Take My Hand, Lord

selective focus photography of right human hand
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Thomas A Dorsey, the father of gospel music, was in a revival meeting when word arrived of the death of his wife in childbirth.  He rushed home, and two days later his baby died, too.  Surrounded by friends, Dorsey looked toward heaven and cried out to God.  The words of the now famous song Precious Lord take my hand rolled from his lips as he spoke to his heavenly Father.

His words and the subsequent tune became a beloved hymn that has been recorded by many artists.  Martin Luther King requested it sung at the evening service in Memphis on the day of his assassination.  He never made it to the service, but Mahalia Jackson sang it at his funeral.

 

The sudden loss of a loved one is traumatic.  Our foundation is shaken, and our bearings confused as we seek the realization of the situation.   I remember as a teenager my mother entered my room to inform me of the death of my cousin in a car accident.  I had trouble grasping her words as it was my first experience with the loss of a family member.  A few days later, I saw my uncle collapse next to the casket as he said goodbye to his teenage daughter.  My father and another uncle had to support him as he exited the funeral home.

 

The slow loss of our someone through Alzheimer’s disease is so different.  Typically, the decline is so gradual it is barely noticeable at first.  In fact, some are in denial for months or years before they realize the seriousness of their condition.  “Oh, Mom’s just getting older and forgetful,” is a typical reaction.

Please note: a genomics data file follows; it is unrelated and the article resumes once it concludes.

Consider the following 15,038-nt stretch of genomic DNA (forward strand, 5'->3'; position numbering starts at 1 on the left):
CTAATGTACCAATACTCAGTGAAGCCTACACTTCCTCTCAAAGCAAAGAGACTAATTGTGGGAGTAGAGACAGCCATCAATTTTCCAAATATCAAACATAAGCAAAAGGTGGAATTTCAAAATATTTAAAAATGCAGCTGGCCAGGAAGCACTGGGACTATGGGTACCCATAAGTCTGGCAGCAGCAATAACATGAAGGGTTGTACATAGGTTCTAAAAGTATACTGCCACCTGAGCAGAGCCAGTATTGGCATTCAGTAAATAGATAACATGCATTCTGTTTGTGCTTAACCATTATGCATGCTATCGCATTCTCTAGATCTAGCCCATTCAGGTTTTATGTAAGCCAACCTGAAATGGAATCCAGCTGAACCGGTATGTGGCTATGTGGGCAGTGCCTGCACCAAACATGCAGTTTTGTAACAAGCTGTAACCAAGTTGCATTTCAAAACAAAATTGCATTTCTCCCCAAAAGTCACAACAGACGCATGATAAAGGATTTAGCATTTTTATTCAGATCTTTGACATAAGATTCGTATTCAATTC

Then, one day we realize something is seriously wrong.  Our difficult journey begins with a doctor visit followed by the years of slow, continuous deterioration.  Each story is different, but each month brings new challenges for the caregiver.  Some won’t eat or have trouble swallowing.  Others wander in the evening requiring locks on doors and vigilant care.  Some dementia patients have personality changes for good or bad.

 

Maybe you are dealing with a parent with delusions like “someone is stealing my stuff” or hallucinations such as, “a little girl comes in my room.”  One day we realize we are no longer caring for the person we once knew.  But, with love and devotion, we continue the journey.

 

By the time your loved one doesn’t recognize you, you won’t recognize them either.  The slow loss of our beloved is different than the sudden loss, but in both situations, we can receive help from God.  Like Thomas Dorsey we can pray, “Precious, Lord, take my hand.”

 

Precious in the sight of the LORD Is the death of His godly ones. Psalms 116:15 NASB

 

Copyright © 2018 Ronald Milburn

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